Why Atlanta Teachers Cheat

I don’t teach for the Atlanta Public Schools.  In fact, I am retired and only teach privately now.  But when I was teaching I could practically throw a rock to the Atlanta school grounds.  That explains, perhaps, why this issue feels personal to me.

Why would teachers cheat?  Did it begin as full-fledged cheating, or did it begin innocently enough as erasing stray marks, waking a student who fell asleep during testing, letting the second hand on the clock go around a couple extra times to make up for getting a late  start?

Or was it unintentional, spawned by lack of organization, procedures that became too relaxed, and before you realized it, students were sharing calculators and erasers during testing?  Was it just too hard to say, “I can’t answer that” when a student didn’t understand  the wording of a question on the test?

This is what I thought in the beginning of the APS testing scandal.  This is the kind of thinking I went with.  Sloppy and disorganized, but certainly not cheating.  Not full-fledged cheating.

I was wrong.

It was full-fledged cheating.  At last count, law enforcement has named 178 educators, including 38 principals,  in 44 schools.  Charges of “illegally ordered” destruction of documents, making false statements to authorities, denial of  the now infamous “go to hell” memo, all resulting in resignations and firings, rocked this school system to its core.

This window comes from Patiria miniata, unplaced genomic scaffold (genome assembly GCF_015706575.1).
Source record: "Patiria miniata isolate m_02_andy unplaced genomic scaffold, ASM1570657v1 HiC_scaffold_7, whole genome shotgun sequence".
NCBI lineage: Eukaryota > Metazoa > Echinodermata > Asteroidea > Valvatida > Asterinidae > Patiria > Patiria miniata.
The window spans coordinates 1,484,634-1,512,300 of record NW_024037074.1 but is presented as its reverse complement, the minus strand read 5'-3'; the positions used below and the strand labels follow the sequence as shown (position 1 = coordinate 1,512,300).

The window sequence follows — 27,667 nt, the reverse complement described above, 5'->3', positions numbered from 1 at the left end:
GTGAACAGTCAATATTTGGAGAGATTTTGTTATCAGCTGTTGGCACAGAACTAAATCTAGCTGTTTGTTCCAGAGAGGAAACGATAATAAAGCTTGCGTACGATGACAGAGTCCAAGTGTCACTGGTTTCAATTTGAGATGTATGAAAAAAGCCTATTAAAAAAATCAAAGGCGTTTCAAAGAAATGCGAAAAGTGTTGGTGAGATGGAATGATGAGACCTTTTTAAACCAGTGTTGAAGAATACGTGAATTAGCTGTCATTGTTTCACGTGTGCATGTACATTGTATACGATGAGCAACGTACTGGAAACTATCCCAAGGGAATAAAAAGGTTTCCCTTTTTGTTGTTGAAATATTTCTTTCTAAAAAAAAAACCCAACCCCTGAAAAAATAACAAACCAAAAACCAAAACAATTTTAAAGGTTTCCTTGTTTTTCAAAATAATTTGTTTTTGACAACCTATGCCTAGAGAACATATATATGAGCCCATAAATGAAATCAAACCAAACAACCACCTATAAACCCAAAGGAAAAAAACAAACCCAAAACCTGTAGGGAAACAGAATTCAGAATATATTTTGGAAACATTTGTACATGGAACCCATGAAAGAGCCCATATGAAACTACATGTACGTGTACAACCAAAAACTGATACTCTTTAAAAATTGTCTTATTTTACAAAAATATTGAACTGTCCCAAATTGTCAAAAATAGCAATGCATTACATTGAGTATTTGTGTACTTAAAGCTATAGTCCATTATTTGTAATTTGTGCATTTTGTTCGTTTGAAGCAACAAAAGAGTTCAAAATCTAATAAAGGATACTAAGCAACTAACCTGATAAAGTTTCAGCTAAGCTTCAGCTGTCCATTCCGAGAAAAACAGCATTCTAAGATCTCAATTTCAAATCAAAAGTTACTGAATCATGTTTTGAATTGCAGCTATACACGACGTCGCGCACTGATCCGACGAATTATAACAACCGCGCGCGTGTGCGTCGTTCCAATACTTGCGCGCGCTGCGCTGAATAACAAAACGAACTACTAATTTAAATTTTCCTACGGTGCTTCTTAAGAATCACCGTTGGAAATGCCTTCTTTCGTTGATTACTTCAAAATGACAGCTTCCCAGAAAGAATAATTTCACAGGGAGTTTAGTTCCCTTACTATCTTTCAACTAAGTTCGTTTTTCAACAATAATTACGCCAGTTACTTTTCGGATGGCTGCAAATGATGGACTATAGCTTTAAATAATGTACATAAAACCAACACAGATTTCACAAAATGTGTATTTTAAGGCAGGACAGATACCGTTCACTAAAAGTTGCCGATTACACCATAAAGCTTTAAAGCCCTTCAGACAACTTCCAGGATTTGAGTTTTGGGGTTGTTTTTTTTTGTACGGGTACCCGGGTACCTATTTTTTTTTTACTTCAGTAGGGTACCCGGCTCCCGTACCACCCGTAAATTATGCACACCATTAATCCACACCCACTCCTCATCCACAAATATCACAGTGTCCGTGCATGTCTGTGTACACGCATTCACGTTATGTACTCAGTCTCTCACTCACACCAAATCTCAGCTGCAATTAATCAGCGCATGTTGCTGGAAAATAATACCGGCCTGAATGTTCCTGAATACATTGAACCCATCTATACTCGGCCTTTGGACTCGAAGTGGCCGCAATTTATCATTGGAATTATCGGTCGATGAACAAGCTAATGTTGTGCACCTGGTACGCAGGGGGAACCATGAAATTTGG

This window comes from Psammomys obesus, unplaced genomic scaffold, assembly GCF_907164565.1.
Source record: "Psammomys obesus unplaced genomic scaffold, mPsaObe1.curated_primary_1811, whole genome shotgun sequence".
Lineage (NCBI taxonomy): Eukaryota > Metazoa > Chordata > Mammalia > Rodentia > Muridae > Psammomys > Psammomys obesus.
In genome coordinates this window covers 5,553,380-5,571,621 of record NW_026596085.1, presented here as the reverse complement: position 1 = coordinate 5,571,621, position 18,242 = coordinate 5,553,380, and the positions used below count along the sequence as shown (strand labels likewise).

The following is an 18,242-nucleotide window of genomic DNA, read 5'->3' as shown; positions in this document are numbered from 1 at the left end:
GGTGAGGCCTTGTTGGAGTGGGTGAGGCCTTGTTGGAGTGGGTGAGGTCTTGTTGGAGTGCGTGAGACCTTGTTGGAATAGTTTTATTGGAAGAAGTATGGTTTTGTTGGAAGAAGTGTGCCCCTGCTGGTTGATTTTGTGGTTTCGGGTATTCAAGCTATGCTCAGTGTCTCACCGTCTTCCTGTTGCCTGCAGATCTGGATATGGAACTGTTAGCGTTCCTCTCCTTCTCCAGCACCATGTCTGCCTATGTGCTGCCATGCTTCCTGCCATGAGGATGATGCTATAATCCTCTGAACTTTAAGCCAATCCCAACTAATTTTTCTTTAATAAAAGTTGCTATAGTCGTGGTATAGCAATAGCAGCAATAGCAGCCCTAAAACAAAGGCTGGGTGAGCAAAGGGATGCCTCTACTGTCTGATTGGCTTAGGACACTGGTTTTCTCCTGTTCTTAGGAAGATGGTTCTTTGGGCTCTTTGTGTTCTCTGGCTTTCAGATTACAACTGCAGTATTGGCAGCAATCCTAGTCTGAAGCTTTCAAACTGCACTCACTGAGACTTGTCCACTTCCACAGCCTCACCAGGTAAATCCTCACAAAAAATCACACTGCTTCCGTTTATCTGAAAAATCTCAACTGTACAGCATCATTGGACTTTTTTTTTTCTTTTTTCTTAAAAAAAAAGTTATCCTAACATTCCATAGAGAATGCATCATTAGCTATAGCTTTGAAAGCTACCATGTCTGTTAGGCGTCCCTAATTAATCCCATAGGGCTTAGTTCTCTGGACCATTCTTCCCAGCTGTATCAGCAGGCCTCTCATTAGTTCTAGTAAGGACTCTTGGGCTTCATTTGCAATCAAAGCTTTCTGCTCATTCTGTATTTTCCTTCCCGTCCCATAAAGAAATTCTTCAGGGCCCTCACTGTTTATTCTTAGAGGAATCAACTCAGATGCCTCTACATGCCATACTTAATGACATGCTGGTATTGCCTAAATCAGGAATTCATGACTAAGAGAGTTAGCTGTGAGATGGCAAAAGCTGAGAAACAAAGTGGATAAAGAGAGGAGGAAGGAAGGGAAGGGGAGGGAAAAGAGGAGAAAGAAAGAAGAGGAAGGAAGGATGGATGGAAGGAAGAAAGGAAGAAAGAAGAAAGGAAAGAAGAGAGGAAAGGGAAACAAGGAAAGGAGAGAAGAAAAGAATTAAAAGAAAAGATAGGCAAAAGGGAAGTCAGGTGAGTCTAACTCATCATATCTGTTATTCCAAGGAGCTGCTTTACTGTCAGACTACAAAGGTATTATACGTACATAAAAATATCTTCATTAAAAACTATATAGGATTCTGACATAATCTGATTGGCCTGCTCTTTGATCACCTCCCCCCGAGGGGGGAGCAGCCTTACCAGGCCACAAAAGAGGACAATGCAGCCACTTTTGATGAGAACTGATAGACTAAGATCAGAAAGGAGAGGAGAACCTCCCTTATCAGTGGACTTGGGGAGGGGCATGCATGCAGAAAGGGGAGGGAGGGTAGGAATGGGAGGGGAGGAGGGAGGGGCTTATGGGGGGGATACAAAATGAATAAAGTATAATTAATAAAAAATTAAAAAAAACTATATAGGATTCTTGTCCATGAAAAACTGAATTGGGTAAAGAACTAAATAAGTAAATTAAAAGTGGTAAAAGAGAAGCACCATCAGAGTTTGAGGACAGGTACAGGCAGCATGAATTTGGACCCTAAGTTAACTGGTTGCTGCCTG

Do we have here educators whose motives were understandable, but whose tactics were deplorable?  Educators teaching children who are struggling the most in our nation, who are not making pre-defined acceptable yearly progress…or even coming close…children whose attendance and home life were poor?  Those educators know the children have made progress, but not enough to be considered “acceptable”, not enough to keep a school from being labeled a “bad school”.

Maybe an educator rationalizes to himself, “I know in my heart my students have  learned.  From where they started to where they are now, they have learned.” 

Maybe they continue, “I am not a bad teacher, and my school is not a bad school, because universal benchmarks were not met. They aren’t specific, personalized benchmarks for this school, for this child, mind you, but national, standardized, one size fits all, no child left behind, benchmarks.  It’s not fair.”

Frustration sets in.  Fear sets in.  Embarrassment and shame  set in.  Need and greed set in as there is a big pot of money at the end of this test score game.  So maybe the teacher is sitting in traffic one day and  begins to think,  “I’m here, I’m in the trenches day in and day out. I know learning is taking place.  Universal benchmark testing may not show it, but pre test/post test scores would show it.” 

So they pick up a pink eraser, just to erase stray marks and…then continue erasing.  “It’s okay.  I’m just leveling the playing field,”  and the rest is history.

The worst lie you ever tell is the first one.  The most destructive drug you ever pick up is the first one.  The most devastating cheating is the first time…because after the first time it becomes easier.  And easier.  And easier.  Until a new way of life, a new way of surviving as a teacher today, a new set of ethics has been forged.  One full of dishonesty and breached trust.

My heart goes out to these educators, and, at the same time, I want to choke them until they turn blue.  They knew better. 

Don’t take that first cigarette.  Don’t tell that first lie.  Don’t play God with ethics.  It’s not your place.

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